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Josef Albers
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    (March 19, 1888-March 25, 1976)
    Born in Bottrop, Germany
    Best known for his ‘Homage to the Square’ series of abstract paintings
    Designed the murals ‘Two Structural Constellations’ for the Corning Glass Building (1959), ‘Two Portals’ for the Time-Life Building (1961), and ‘Manhattan’ for the Pan Am Building (1963)
    Co-designer of the Architype Albers typeface
    Professor at the Bauhaus in Germany, Black Mountain College in North Carolina, and Yale
    Wrote ‘Interaction of Color’ (1963)
    Robert Rauschenberg said, ‘Albers was a beautiful teacher and an impossible person.’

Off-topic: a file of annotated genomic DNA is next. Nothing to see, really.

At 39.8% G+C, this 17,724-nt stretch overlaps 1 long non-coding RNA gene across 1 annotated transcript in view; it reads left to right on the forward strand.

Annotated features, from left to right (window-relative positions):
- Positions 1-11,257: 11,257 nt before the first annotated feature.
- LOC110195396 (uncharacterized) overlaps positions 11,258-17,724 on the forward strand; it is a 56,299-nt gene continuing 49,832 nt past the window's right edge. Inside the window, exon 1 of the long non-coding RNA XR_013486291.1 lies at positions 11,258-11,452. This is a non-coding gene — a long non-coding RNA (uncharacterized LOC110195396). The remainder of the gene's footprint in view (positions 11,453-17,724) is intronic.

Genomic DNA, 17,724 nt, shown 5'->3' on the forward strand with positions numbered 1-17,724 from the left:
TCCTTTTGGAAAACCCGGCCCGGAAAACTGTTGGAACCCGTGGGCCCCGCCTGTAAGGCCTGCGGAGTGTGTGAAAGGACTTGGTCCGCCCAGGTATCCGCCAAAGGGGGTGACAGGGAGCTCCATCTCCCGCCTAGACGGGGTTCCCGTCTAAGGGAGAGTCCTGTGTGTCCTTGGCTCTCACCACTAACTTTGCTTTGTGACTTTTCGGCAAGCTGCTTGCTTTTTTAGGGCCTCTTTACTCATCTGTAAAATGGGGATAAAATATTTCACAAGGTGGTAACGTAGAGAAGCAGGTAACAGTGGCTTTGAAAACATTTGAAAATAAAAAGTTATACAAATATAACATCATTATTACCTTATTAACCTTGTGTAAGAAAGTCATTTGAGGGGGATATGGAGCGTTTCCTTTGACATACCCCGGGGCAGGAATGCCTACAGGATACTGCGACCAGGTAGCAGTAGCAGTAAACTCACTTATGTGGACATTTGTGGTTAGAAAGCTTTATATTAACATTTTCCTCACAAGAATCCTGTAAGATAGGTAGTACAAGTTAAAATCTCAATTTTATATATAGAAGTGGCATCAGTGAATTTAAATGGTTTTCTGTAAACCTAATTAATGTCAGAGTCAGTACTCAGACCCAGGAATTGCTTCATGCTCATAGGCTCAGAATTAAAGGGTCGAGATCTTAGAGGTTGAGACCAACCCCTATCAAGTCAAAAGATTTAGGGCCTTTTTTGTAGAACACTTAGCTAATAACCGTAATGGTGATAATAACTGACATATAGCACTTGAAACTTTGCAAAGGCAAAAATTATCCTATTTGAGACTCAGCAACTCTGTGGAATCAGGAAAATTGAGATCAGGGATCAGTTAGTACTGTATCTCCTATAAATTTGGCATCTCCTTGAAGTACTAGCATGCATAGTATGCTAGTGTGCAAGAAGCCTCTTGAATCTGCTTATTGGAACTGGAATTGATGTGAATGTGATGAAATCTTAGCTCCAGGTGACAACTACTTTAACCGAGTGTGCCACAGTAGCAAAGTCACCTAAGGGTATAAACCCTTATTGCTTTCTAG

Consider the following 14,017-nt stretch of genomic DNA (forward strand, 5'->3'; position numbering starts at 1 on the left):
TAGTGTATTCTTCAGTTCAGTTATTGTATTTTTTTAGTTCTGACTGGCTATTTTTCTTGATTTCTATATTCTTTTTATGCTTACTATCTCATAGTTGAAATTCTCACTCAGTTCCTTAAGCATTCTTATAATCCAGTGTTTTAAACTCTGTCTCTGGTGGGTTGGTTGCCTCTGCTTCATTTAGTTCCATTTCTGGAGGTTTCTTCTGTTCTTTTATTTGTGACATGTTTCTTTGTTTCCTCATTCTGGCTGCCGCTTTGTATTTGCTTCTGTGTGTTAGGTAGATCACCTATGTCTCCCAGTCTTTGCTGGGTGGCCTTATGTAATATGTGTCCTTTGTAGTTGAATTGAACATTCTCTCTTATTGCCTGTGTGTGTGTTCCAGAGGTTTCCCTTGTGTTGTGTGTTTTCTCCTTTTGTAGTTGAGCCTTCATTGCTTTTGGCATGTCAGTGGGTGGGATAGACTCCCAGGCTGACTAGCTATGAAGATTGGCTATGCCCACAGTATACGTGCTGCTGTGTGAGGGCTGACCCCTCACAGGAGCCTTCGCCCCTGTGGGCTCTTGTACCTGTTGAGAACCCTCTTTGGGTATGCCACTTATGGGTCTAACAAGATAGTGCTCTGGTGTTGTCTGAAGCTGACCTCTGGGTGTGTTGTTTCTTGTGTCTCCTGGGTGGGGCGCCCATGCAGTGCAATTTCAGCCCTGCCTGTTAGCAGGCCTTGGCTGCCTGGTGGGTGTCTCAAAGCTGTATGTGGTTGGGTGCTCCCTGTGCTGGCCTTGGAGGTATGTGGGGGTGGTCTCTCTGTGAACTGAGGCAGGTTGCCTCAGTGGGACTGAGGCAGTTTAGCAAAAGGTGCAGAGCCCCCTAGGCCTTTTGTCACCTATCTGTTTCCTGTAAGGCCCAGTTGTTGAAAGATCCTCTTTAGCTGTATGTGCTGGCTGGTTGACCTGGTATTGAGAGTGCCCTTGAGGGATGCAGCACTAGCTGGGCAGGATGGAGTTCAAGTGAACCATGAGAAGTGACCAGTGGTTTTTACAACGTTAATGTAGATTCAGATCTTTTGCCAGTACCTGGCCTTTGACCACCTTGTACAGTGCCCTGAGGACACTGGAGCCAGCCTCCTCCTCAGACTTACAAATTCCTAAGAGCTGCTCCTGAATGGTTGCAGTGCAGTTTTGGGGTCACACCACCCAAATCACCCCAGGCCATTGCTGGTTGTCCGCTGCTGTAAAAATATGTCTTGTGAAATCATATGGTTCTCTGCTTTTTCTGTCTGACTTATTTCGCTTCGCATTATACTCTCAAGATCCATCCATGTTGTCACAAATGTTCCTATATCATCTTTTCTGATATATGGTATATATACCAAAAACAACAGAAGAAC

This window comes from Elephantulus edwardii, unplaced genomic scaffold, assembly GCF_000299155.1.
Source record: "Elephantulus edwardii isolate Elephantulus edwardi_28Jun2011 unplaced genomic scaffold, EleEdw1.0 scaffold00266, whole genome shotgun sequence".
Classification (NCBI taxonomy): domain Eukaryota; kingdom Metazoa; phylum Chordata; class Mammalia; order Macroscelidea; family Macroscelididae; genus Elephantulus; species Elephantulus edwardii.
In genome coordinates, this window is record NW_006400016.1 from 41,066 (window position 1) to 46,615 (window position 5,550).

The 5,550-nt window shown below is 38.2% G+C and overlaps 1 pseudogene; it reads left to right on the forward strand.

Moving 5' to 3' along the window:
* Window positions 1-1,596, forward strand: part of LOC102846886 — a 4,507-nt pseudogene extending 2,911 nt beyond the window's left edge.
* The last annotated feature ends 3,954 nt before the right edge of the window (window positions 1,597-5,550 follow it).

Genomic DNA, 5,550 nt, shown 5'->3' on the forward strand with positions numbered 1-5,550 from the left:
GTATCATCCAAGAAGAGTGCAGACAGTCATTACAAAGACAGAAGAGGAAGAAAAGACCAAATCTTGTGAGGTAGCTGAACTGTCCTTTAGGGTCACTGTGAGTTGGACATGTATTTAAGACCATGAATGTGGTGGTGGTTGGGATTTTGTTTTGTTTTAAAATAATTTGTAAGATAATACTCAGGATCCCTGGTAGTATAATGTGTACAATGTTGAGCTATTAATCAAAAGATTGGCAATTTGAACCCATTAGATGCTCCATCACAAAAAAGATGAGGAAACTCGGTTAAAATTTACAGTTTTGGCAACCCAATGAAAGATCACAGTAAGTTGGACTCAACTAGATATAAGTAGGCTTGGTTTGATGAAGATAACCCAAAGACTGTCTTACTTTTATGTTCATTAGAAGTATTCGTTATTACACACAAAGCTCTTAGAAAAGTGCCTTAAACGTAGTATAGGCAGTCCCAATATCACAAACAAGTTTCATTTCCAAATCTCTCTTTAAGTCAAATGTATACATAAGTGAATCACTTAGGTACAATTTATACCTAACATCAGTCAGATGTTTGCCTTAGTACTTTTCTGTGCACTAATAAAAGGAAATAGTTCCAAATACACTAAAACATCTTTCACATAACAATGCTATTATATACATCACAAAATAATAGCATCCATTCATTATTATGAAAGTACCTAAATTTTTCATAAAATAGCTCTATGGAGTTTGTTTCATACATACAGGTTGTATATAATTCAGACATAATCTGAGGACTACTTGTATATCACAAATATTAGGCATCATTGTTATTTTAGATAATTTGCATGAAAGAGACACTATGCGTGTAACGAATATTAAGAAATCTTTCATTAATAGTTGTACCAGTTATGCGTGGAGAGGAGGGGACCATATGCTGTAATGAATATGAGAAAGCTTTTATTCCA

A proclaimed foe of self-expression in art, he painted with a palette knife to eliminate the artist’s ‘signature’ of brushstroke and texture.
    His paintings of squares upon squares can seem repetitive or monotonous.
    He said, ‘For me, abstraction is real, probably more real than nature.’
    He left Germany for the US after the Nazis closed down the Bauhaus.
    He was married to textile artist Anni Albers for 50 years.
    He was the first living artist given a solo show at the Metropolitan Museum of Art (1971).
    His students include Robert Rauschenberg, Eva Hesse, Richard Serra, and Ruth Asawa.

Credit: C. Fishel

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